9 Monkeys of Shaolin Review
Whatever happened to the brawler genre? One day, every game was a brawler, and the next it was gone. It had become retro, with new content consigned to stylised sequels like the incredible Streets of Rage 4. 9 Monkeys of Shaolin is an attempt to bring those old titles back in something feeling a little fresher – and it mostly succeeds.
But not just that. 9 Monkeys of Shaolin is a perfect combination of genre and theme, bringing back kung-fu for those that have forgotten it as well.
What you’re left with is an original but still nostalgic package that is well worth your time.
You killed my (grand)father, prepare to die
9 Monkeys of Shaolin is a story of revenge. Your grandfather is mercilessly killed and across five chapters you must avenge his death. You do this by kicking, chopping and whacking like it’s going out of style.
The beauty of the brawler genre was always that it was very simple to pick up but notoriously difficult to master. This is true here. There are moments when you feel like you’re playing Dynasty Warriors. Every enemy falls before you in a single tap.
Then there are times that feel more like Demon Souls. No matter how many times you kick or whack, the other guy can do it better.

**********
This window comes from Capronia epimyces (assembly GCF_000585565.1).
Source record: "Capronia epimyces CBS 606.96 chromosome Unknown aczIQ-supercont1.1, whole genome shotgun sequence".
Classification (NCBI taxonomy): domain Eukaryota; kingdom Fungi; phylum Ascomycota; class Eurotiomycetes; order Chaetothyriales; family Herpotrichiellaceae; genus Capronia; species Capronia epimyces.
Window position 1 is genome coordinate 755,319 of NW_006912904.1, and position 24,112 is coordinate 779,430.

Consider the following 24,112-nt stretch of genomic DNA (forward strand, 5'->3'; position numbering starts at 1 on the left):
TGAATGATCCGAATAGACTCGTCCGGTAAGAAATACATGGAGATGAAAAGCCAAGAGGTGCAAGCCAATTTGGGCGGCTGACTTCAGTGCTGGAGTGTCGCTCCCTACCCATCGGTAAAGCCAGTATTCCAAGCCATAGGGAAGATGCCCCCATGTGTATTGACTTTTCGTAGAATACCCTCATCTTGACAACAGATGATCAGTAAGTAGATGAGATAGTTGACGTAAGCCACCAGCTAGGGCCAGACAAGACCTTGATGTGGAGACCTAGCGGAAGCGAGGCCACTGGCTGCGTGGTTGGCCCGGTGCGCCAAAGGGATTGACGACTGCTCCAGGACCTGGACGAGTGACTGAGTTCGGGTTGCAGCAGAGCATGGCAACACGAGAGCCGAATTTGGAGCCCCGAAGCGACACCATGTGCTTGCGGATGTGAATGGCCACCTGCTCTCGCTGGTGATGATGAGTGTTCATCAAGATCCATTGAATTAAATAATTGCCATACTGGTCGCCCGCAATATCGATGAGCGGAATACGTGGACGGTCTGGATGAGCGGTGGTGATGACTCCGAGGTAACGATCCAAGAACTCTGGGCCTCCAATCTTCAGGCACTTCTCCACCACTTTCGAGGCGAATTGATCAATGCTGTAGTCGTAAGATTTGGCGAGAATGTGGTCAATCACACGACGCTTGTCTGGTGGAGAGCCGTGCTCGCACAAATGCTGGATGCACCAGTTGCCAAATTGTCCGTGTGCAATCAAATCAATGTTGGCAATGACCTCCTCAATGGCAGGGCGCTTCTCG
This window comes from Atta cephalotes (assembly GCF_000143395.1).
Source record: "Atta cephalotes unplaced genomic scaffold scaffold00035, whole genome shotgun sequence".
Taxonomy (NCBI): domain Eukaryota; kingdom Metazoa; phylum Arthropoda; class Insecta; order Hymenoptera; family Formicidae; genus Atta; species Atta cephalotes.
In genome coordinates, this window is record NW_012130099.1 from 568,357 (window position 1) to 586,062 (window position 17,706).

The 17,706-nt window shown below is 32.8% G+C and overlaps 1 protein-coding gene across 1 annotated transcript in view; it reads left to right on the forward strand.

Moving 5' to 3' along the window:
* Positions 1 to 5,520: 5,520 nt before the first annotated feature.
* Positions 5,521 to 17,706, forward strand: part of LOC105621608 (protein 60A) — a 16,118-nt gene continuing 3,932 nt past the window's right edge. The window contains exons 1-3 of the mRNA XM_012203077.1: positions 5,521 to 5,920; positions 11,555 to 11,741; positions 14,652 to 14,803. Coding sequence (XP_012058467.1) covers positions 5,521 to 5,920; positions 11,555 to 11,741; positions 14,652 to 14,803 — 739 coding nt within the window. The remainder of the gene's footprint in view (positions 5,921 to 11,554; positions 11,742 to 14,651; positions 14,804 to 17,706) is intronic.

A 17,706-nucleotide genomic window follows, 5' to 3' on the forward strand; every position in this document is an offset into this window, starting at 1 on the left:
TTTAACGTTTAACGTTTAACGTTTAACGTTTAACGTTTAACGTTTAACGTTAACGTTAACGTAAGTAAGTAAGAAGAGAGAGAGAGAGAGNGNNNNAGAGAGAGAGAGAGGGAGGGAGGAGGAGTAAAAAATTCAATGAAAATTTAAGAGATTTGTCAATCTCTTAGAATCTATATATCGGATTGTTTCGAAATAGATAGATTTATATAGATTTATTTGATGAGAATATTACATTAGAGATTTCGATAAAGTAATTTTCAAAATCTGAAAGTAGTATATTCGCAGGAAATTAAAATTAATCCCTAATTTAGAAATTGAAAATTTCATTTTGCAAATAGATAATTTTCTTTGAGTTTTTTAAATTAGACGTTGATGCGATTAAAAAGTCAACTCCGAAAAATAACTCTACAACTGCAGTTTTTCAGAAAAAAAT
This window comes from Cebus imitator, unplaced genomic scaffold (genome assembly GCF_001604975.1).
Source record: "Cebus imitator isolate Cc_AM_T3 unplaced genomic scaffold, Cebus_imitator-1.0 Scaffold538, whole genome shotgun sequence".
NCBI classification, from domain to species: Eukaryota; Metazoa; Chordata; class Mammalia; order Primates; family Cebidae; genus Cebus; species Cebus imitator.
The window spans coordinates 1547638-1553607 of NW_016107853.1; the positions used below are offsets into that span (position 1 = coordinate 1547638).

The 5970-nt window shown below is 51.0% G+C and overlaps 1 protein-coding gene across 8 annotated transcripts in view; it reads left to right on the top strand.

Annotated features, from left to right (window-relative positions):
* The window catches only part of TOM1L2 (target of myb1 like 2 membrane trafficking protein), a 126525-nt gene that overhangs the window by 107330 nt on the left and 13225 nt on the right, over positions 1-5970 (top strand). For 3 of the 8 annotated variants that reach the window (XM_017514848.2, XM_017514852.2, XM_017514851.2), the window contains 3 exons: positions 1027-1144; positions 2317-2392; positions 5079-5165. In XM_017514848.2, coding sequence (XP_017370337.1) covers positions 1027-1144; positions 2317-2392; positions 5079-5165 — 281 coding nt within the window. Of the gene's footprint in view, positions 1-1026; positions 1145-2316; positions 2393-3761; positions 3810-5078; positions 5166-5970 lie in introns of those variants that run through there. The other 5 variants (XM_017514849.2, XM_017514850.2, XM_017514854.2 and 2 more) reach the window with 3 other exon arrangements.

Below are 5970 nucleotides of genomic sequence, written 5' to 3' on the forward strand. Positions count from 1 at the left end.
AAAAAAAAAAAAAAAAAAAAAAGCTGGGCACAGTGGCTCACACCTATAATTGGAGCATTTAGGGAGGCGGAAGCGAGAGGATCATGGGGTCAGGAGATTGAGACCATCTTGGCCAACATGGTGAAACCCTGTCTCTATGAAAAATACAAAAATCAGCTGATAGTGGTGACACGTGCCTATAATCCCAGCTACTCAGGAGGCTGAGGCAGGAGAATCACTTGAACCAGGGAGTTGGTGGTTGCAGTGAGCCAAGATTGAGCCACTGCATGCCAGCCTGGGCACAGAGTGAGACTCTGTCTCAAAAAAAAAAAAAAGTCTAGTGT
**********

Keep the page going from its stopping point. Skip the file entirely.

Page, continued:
If that sounds uneven, it’s because it occasionally is. By and large it’s not an issue. Some levels harder than others, btu the rewards balance it out, and it feels satisfying to finally complete a level.
As well as your three basic attacks (and a dash/dodge button, genre fans will be happy to hear), you also unlock other powers that use your qi. These either make you pack more of a punch, make you do a special move or have a passive impact on enemies. It’s a good variety of techniques which offer you answers for any kind of enemy.
The controls are a little confusing to work out, especially when you’re facing a screen full of enemies, but with practice everything quickly begins to make sense.
After being nearly killed when your village is invaded, you are saved by a team of the most sarcastic monks ever put to screen.
Over the course of the game, they offer you new techniques, assistance with your equipment and the chance to level up your techniques. There’s a lot of customisation here, and there’s plenty you can do to boost your playstyle.
The dialogue is sometimes painful. That might be down to bad writing or it might be a throwback to the kind of kung-fu films that so obviously influenced this game. Pick your poison. Overall though, it’s funny and the story, while not the highlight of the game, is enough to tie together levels.
You pick and choose stages in a kind of Nioh-influenced level select, picking locations on the map to visit and clearing them out when you arrive. As said above, some are easier than others, and you’ll get more experience for working on the tougher options. Experience means you can level up every move, unlocking enhancements as you go.